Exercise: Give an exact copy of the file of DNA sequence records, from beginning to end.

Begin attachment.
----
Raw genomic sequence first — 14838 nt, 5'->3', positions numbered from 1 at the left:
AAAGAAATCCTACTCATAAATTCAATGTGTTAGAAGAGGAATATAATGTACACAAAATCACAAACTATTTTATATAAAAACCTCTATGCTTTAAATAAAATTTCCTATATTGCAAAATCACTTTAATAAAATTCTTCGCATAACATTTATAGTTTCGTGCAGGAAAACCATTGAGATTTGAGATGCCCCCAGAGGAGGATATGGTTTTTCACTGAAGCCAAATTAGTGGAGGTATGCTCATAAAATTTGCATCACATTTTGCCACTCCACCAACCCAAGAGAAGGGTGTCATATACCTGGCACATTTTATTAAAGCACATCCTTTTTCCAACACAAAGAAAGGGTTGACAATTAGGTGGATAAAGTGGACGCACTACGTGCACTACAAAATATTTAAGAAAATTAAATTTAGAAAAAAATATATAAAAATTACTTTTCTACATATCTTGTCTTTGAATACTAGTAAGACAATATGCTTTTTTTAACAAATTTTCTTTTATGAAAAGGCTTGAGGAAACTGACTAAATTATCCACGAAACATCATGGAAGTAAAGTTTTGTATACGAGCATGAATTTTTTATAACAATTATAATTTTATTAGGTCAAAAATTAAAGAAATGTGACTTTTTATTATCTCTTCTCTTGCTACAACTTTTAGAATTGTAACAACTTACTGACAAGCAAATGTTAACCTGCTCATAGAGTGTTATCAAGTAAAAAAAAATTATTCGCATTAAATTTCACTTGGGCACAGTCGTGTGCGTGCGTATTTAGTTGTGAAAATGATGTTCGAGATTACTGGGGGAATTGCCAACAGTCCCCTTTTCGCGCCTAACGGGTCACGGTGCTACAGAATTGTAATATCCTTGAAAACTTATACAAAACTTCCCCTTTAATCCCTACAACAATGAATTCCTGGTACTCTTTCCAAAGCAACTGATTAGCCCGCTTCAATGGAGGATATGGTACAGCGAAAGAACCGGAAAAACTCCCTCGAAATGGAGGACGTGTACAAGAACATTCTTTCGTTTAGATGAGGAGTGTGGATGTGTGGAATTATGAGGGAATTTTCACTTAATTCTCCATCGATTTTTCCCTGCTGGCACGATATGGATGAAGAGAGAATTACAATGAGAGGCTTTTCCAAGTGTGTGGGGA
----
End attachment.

Raw genomic sequence first — 14838 nt, 5'->3', positions numbered from 1 at the left:
AAAGAAATCCTACTCATAAATTCAATGTGTTAGAAGAGGAATATAATGTACACAAAATCACAAACTATTTTATATAAAAACCTCTATGCTTTAAATAAAATTTCCTATATTGCAAAATCACTTTAATAAAATTCTTCGCATAACATTTATAGTTTCGTGCAGGAAAACCATTGAGATTTGAGATGCCCCCAGAGGAGGATATGGTTTTTCACTGAAGCCAAATTAGTGGAGGTATGCTCATAAAATTTGCATCACATTTTGCCACTCCACCAACCCAAGAGAAGGGTGTCATATACCTGGCACATTTTATTAAAGCACATCCTTTTTCCAACACAAAGAAAGGGTTGACAATTAGGTGGATAAAGTGGACGCACTACGTGCACTACAAAATATTTAAGAAAATTAAATTTAGAAAAAAATATATAAAAATTACTTTTCTACATATCTTGTCTTTGAATACTAGTAAGACAATATGCTTTTTTTAACAAATTTTCTTTTATGAAAAGGCTTGAGGAAACTGACTAAATTATCCACGAAACATCATGGAAGTAAAGTTTTGTATACGAGCATGAATTTTTTATAACAATTATAATTTTATTAGGTCAAAAATTAAAGAAATGTGACTTTTTATTATCTCTTCTCTTGCTACAACTTTTAGAATTGTAACAACTTACTGACAAGCAAATGTTAACCTGCTCATAGAGTGTTATCAAGTAAAAAAAAATTATTCGCATTAAATTTCACTTGGGCACAGTCGTGTGCGTGCGTATTTAGTTGTGAAAATGATGTTCGAGATTACTGGGGGAATTGCCAACAGTCCCCTTTTCGCGCCTAACGGGTCACGGTGCTACAGAATTGTAATATCCTTGAAAACTTATACAAAACTTCCCCTTTAATCCCTACAACAATGAATTCCTGGTACTCTTTCCAAAGCAACTGATTAGCCCGCTTCAATGGAGGATATGGTACAGCGAAAGAACCGGAAAAACTCCCTCGAAATGGAGGACGTGTACAAGAACATTCTTTCGTTTAGATGAGGAGTGTGGATGTGTGGAATTATGAGGGAATTTTCACTTAATTCTCCATCGATTTTTCCCTGCTGGCACGATATGGATGAAGAGAGAATTACAATGAGAGGCTTTTCCAAGTGTGTGGGGA